In light of the Tim Hunt saga, now seems to be a good time to rerun this piece. I’m hoping to free up some time to write up some fresh stuff for ye – in the few scattered minutes where I’ve not been obsessing over finding a place to live and how to get rid of a ridiculous number of books, I’ve had Thoughts about privileged people’s responses to both Hunt’s sexist asshattery and the appalling slaughter in Charleston. I hope to share them coherently soon. Right now, I’m just wanting to grab certain people – almost inevitably white men – by the lapels, and shake them and shout at them until some sense penetrates.
One thing I will say is: good. I’m glad they’re whining about witch hunts. I’m glad they’ve been rocked back on their heels by the volume and effectiveness of the response. I’m glad they’re clutching at any excuse to avoid facing the reality that they’re losing. They’re losing their assumed and unquestioned superiority. They are being forced to share, and they can’t stand it. They’re being required to behave, and it’s outraging them. They’re facing actual consequences, and they have no idea why, or how to deal with it. They’re having to confront some damned ugly facts about how society works, and they’re completely horrified. Good. The louder they howl, the more they protest, deny, and try to accuse and redirect, the clearer it becomes we’re getting through to them, and it’s making them more uncomfortable than they’ve ever been in their clueless, privileged little lives.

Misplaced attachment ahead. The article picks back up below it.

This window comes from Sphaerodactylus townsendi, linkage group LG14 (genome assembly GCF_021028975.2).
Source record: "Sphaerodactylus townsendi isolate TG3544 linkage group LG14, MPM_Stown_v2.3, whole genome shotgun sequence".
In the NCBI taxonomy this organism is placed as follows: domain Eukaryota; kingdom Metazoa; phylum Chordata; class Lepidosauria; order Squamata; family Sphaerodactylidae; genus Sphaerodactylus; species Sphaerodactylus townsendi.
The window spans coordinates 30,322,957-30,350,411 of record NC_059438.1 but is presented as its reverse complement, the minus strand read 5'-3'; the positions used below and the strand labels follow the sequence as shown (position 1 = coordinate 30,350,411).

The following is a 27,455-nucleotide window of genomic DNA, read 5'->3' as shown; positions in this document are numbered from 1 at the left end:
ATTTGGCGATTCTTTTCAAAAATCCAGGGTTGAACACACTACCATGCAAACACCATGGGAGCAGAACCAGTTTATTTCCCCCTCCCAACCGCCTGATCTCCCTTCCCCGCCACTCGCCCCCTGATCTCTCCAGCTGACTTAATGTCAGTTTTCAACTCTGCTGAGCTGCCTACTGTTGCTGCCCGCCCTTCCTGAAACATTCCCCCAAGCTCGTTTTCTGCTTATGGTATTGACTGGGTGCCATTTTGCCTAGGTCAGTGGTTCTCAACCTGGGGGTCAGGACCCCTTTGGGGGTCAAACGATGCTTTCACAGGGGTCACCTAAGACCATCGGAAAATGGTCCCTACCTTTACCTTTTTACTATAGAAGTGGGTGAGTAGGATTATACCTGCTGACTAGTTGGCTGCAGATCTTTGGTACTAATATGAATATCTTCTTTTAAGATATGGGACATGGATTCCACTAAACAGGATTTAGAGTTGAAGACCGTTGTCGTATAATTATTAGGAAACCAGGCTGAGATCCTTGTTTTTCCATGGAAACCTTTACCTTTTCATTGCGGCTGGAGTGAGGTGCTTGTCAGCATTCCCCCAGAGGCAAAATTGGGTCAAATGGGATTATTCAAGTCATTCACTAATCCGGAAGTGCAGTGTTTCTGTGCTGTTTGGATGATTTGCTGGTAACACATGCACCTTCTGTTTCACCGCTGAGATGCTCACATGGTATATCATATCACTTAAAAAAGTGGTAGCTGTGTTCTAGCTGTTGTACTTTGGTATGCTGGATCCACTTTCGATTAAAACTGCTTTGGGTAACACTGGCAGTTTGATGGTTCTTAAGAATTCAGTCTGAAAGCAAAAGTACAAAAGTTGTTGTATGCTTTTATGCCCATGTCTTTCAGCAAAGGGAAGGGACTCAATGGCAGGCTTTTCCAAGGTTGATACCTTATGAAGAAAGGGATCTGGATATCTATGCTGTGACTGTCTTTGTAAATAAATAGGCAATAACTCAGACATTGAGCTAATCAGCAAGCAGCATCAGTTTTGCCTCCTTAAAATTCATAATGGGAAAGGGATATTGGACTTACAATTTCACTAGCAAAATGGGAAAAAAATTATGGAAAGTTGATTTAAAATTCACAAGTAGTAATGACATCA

This is why we raise our voices. This is why it’s essential that we never stop. Not until they’ve finished howling their wretched little lungs out, and are finally ready to listen. Then, only then, we might have a chance to speak without having to shout.